Bengaluru: The famous Karachi Bakery in Indiranagar, Bengaluru which was forced to cover the word Karachi on its signboard bounced back on Sunday after removing the covering.

The bakery issued the same clarification that it tweeted after the incident in a small hoarding that now hangs below the signboard. The sign stated that Karachi Bakery was established in 1953 and is an Indian company. The sign also reiterates that “The essence of Karachi Bakery is absolutely Indian by heart and will remain so. We request everybody to refrain from any kind of misconceptions.”

A mob, on Friday, demanded that Karachi Bakery outlet staff in Indiranagar cover up the word 'Karachi' on its signboard. This demand came a week after the incident where more than 40 Central Reserve Police Force (CRPF) soldiers were martyred in a terror attack in Kashmir's Pulwama district.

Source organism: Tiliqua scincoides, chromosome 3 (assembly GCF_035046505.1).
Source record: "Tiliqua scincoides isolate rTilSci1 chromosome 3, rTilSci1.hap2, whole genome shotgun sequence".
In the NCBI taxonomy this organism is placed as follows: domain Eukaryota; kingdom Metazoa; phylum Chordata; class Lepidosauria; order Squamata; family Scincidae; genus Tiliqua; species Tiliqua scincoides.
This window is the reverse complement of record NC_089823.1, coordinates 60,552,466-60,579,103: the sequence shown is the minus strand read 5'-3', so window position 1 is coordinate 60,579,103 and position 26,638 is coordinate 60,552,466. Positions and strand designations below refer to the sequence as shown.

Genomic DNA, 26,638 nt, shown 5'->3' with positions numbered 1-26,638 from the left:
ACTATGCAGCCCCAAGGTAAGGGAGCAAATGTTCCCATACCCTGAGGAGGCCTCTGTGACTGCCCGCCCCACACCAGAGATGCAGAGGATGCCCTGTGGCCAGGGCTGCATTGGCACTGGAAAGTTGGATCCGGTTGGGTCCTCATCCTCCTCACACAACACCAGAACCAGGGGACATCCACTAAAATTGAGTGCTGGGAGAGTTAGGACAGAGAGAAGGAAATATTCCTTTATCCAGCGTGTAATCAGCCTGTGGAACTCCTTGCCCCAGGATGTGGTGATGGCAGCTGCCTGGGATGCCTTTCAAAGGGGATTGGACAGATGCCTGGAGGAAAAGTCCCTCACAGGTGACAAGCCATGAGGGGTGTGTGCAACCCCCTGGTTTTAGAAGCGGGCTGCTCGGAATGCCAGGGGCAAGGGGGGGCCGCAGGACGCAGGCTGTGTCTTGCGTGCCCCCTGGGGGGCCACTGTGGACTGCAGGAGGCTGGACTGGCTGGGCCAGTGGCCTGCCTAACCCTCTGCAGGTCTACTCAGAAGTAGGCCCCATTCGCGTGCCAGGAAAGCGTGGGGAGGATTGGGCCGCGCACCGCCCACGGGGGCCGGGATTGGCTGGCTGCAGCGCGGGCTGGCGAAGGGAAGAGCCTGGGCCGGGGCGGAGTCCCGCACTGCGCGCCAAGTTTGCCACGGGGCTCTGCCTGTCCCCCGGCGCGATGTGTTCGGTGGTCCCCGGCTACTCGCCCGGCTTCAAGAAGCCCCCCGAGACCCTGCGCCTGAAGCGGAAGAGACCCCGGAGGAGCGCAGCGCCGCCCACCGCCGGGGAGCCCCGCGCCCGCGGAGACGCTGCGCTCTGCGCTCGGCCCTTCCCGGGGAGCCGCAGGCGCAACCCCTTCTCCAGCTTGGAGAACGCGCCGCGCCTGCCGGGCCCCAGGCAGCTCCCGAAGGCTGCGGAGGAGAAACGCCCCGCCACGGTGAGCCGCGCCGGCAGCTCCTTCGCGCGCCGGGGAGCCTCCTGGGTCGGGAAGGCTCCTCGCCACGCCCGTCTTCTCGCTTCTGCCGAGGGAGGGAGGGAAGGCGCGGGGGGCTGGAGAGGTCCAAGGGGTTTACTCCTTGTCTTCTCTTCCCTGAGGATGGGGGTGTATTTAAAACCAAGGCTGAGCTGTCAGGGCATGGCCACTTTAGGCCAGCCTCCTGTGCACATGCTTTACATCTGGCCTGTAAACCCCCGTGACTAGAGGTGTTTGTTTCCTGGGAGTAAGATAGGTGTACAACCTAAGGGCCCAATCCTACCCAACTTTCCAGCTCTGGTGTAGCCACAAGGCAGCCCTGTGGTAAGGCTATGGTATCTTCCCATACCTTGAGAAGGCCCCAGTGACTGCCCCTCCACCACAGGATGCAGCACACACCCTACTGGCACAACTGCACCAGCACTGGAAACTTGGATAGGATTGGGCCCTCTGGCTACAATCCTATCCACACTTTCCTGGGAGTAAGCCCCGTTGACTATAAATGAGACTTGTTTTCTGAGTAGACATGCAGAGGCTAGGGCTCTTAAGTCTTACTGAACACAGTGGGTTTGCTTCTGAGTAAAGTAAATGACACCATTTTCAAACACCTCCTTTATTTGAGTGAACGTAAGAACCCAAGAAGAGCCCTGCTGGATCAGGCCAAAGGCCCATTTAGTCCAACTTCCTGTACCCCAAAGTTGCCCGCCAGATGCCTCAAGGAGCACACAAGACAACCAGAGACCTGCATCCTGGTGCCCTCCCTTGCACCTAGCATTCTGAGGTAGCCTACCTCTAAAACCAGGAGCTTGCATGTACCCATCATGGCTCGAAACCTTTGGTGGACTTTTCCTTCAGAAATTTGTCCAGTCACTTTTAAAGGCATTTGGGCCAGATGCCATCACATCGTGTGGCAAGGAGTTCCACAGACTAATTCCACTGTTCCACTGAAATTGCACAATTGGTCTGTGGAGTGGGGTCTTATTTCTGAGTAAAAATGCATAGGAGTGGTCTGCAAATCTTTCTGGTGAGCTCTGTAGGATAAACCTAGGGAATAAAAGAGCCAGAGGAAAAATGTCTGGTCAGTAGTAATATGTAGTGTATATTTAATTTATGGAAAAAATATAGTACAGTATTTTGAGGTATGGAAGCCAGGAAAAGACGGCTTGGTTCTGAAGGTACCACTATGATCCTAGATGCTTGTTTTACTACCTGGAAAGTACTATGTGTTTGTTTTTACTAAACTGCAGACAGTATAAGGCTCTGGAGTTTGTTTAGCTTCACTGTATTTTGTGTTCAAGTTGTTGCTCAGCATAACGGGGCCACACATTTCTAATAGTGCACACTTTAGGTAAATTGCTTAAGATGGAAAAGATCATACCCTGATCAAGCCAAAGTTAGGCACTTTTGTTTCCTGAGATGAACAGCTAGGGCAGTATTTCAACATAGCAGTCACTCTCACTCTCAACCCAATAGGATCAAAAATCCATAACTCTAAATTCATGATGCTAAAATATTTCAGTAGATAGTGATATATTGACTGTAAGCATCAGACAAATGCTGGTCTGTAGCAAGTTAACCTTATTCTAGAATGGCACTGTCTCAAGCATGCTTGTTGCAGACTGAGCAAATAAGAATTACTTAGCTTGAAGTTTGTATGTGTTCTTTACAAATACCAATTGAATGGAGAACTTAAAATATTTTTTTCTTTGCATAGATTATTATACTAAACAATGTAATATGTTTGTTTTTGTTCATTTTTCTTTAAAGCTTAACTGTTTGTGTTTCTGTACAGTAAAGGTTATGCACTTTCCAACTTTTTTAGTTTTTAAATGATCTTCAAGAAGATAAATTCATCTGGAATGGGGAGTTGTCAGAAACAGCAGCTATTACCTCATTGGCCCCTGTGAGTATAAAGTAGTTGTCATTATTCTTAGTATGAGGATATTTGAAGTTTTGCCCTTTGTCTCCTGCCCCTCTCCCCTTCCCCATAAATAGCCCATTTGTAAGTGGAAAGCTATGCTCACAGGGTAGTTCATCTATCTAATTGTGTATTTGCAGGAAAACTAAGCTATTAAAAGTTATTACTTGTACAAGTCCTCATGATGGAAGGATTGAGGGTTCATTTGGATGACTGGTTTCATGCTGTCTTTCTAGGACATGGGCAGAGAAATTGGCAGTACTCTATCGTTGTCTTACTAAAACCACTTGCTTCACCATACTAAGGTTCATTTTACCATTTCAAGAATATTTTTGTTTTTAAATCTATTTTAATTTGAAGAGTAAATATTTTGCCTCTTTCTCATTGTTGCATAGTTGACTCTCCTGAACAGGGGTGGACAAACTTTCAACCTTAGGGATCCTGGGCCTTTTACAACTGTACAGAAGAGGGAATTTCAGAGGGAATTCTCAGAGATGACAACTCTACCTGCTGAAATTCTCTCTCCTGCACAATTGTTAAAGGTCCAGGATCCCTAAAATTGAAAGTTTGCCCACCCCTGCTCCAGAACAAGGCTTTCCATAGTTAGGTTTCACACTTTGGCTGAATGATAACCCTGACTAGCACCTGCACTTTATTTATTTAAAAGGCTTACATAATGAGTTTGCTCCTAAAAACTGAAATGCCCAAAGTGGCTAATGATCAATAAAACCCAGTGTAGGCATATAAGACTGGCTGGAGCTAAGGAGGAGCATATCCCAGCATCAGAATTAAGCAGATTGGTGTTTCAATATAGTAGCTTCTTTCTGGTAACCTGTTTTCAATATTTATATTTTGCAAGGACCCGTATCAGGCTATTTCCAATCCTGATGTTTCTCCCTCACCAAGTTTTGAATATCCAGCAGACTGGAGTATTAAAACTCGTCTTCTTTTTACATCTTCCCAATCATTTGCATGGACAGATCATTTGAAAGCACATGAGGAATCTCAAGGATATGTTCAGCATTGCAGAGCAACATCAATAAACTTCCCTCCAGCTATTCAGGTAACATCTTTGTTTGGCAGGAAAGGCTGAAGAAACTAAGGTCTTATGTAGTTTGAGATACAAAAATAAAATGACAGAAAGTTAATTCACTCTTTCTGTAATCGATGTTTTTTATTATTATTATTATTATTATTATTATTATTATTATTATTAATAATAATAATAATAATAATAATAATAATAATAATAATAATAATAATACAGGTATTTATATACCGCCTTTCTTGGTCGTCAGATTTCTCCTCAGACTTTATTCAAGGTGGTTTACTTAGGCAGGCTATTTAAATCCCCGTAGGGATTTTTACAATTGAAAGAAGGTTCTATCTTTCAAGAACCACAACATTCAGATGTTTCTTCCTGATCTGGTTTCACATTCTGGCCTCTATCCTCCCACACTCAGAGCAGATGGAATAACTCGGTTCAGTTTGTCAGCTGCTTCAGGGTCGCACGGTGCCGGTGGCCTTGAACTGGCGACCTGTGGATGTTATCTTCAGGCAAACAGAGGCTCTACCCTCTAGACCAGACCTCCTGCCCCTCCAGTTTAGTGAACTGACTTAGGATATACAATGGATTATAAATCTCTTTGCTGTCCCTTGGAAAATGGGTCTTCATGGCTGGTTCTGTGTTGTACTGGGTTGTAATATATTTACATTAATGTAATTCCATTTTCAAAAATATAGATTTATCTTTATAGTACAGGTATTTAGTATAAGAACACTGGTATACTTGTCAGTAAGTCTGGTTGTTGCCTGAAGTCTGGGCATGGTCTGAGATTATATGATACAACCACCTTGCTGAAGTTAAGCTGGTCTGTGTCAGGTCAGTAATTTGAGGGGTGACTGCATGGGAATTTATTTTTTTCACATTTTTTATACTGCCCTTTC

A group of more than 20 men gathered in front of the bakery and began to protest, demanding that the name of the bakery be changed. They also forced the bakery staff to cover the word ‘Karachi’ from the signboard. However, the men in the group refused to identify themselves.

According to reports, the staff decided to cover a part of the signboard fearing repercussions. They also put up the Indian national flag on their building. There was no damage to property or physical abuse.

The reports further said that the Bengaluru (East) Police Control Room received a distress call from the Indiranagar area around the time of the mob incident but refused to reveal further details.

Though the Indiranagar branch refused to comment on this incident, other Karachi bakery outlets in Bengaluru stated that they received threatening calls.

After the incident, netizens took the issue to social media and many criticised the mob.

Meanwhile police arrested nine people who were involved in the incident. The accused have been identified as Babaji, Gunashekar, Lakshman, Naveen, Praveen, Sanjay, Shivakumar, Sreeyappa and Srihari, as per reports. All of them are self-proclaimed social workers.